by Katharine Studer


Before the word is spoken
A man might walk on hands
Dangling mid-air without a net or wire,
Concentrating to keep the weight
of his legs extended straight in the center,
Nudging his fingers to gain an inch,
Choosing his words
like a gambler at a roulette table,
Weighing the odds of winning
a straight bet on a single number.
Before the word is spoken
doors are always opened for her, the
Red carpet rolled out and rose petals
arranged like arrows pointing toward him.
Before the word is spoken,
He might lie in bed at night
Imagining the way her face glows
In moonlight, counting the breaths
she expels in the moments between
her last “goodnight” and her dreams.
Before the word is spoken
Dragons are slayed and mountains
would be leveled
and even the slightest brush
of her hand against his leg
allows him to conjour her
as that sex goddess
pinned up on the boy’s
teenage wall, red bikinied
and always smiling, eyes
following him from every angle.

First and Last Breath

Rumor has it
we are born alone
and we will die alone
but that too is just a myth and forgets
the way the umbilical cord
holds its grip through the birth canal
and how that snip that cuts through
the knotted skin and breath
becomes the moment one
faces a solo death,
through her warm tears
we arrived in this world
she bore the clamping down of our becoming
and though they lay it
in her arms or gently place it
bare skin upon her chest,
it is expelled from her, forever.

June 24, 2018

Somewhere on a mud floor
on a Sunday afternoon
she stands barefoot, scraping
the last cup of rice
from an empty
bag and boils it into
a tender ball and drops
It into the beans
That have been cooked
to soft brown skins
and feeds it to her
four children by spoonfuls
until they no longer look at her
with open mouths. Outside
her door, a father is missing,
the blood soaked streets
remind her of the brother
who is in hiding,
the blistering heat
creates a danger of a wide
open door, as an uncle
stands guard, hidden in the bushes
by the wall that surrounds the house,
But even the spikes that line
the windows and porch won’t
Keep them out, she keeps one
ear Listening for the sudden yelping of pleasure
of blood rolling down the street like a stream,
for a car engine’s reeved-up warning,
for the thumping of footsteps
that appear from nowhere.
The last time they ordered her
to bare her legs,
so she did
without hesitation or complaint,
now her hands never stop shaking,
as she busies herself
with the exhaustion
of keeping her children in doors–
she pulls their fingers off the toy gun
refusing to allow them to pull the trigger,
reciting riddles
to ridden their curiosity
for the sounds of gunfire, for the crying
Of grandmothers whose wailings
becomes an evening ritual, she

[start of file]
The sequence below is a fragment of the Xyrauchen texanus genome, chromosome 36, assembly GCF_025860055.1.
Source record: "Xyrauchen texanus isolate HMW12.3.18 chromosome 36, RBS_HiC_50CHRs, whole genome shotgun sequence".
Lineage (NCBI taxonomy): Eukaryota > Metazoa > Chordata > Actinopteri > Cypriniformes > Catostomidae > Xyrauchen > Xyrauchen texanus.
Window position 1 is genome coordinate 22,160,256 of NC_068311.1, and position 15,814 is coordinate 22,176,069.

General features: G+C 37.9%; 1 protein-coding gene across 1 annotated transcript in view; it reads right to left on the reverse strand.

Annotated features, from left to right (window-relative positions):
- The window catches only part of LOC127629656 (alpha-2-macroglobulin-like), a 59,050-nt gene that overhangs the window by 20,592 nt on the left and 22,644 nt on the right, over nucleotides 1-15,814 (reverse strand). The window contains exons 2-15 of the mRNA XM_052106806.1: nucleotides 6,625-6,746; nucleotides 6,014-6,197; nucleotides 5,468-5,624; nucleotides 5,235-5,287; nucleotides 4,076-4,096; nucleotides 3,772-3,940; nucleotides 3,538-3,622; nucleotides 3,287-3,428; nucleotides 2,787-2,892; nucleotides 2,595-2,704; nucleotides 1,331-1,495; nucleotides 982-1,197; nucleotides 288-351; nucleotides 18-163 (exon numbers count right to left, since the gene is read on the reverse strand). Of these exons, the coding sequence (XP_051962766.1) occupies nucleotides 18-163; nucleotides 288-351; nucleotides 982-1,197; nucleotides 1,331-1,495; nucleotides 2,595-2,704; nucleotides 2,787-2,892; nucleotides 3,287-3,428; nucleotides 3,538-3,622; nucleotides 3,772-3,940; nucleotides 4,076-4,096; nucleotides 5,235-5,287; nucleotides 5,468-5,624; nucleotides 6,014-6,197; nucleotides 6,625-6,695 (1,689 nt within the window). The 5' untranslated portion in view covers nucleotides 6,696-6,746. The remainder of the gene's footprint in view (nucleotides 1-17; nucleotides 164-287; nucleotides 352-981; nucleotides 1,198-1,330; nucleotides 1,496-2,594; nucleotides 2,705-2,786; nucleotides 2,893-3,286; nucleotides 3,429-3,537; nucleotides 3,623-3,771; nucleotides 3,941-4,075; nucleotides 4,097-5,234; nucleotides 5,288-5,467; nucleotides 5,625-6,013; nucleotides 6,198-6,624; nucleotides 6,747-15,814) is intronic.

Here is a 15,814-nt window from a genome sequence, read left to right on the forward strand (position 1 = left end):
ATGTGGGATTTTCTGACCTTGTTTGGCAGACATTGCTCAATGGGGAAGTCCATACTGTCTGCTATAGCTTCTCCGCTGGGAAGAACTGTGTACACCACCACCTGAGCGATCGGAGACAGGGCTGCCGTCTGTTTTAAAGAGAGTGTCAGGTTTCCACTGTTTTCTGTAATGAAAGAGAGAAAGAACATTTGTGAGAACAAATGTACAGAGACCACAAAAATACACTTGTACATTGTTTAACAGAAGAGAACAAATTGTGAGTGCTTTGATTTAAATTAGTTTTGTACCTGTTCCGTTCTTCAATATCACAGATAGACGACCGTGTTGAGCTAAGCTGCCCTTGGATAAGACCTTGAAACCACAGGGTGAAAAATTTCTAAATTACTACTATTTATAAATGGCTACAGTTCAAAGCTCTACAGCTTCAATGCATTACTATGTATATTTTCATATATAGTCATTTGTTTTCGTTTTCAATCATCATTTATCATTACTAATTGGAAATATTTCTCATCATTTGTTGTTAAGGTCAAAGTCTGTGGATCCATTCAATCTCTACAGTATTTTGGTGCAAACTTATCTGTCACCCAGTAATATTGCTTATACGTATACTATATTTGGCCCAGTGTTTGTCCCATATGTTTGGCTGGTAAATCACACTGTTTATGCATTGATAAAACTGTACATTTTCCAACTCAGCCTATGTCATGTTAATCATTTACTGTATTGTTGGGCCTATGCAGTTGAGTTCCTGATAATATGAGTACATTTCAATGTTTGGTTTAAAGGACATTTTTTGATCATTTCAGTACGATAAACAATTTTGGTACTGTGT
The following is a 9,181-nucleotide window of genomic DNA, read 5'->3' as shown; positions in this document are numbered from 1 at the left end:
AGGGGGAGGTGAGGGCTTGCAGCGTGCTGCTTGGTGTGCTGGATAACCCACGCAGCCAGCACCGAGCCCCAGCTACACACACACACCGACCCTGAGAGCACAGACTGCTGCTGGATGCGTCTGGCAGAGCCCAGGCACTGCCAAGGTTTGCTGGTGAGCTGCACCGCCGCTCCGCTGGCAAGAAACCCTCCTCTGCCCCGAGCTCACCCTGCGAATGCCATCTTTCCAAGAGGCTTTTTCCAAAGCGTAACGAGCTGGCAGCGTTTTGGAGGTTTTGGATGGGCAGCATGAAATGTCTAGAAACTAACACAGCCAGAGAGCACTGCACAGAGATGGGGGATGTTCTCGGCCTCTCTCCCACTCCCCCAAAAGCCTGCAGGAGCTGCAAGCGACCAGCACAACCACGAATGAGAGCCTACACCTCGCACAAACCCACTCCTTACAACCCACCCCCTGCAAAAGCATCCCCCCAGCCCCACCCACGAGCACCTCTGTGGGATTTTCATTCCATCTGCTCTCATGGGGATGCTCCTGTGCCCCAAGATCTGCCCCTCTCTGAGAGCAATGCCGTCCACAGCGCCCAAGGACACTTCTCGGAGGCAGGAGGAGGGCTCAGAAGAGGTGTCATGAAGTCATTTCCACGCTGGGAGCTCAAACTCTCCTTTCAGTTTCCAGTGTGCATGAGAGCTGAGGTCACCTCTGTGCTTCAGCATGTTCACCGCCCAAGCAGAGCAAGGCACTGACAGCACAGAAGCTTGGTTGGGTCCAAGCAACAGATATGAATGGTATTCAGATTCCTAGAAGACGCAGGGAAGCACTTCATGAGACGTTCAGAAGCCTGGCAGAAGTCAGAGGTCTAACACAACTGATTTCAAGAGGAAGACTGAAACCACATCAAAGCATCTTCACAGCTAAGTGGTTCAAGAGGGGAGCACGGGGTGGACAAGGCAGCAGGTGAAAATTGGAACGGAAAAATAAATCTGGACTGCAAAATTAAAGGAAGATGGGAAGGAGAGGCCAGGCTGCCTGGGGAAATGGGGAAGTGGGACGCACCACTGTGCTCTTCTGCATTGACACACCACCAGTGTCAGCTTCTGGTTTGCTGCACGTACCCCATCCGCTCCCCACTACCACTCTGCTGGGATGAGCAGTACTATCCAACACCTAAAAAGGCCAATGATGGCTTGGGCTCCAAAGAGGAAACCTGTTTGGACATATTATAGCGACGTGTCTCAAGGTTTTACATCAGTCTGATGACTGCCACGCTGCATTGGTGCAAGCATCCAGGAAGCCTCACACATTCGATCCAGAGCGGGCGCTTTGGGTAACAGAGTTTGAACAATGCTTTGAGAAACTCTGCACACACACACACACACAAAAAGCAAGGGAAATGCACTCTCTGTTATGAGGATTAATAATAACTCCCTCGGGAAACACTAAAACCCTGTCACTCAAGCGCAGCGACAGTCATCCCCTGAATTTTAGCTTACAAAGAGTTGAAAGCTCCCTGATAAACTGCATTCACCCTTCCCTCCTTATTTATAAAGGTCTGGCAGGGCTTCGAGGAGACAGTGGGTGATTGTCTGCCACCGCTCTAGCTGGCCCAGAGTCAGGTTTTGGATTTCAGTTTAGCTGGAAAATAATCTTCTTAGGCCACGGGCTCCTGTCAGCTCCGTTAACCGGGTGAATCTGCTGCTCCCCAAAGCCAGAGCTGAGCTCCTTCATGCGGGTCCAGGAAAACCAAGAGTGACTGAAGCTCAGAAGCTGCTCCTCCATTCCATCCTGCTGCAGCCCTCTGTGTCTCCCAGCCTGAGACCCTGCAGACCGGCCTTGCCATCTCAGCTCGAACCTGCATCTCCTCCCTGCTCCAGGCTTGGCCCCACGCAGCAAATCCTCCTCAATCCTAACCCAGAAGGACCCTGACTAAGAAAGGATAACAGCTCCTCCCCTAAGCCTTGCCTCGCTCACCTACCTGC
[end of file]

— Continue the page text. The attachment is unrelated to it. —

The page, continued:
holds the children by the waist to keep them safe,
they pull back in restraint
like a tug of war–
her arms become jelly,
no mid-day rest, no breath
and still this:

In the U.S.
children are being pulled
off their mother’s breasts at the borders
whisked away by strangers
without familiar coos or swaying
as they stand in lines in
unfamiliar places without
their favorite blankets or teddy bears
without rag dolls or stick toys
or the rocks they use to build
those cities their mother assured them they would find
every night in her bedtime lullaby’s, places
of swings and marry-go-rounds
of zoos and summer afternoons,
instead abandoned and numbered and pulled into cages
without the gripped hands of brothers
and uncles, without the lies
they might recognize that were often whispered
into tiny ears late at night, between
The gunshots and screaming,

                Be still
                Go to sleep now
                Be brave dulce nio mio

And in New York City, Chicago, San Francisco
and LA, signs are being waved to make it stop,
letters are being written by important people,
yet some shout with stern voices “Keep them Out,”
explaining the process for the thousands
and thousands of children
beyond the drawn lines
who are being photographed
waiting with sheets of aluminum
draped over their bodies for blankets
Is due—All this on a Sunday
afternoon with the church bells ringing throughout the plains
and on social media in the small towns, the suburbs and farmlands
and cities with named streets
the big announcement reads,
“Christmas Eve
is six months from today.”

About the Author:

Sophie Chen

Katharine Studer teaches writing at Ohio University at Chillicothe and The Ohio Dominican University. She holds an MFA from Bowling Green State University in poetry. She divides her time between Ohio and San Francisco. She has had poems published in The Meridian Poetry Anthology, Blue, The Cornfield Review and The Women of Appalachia Project.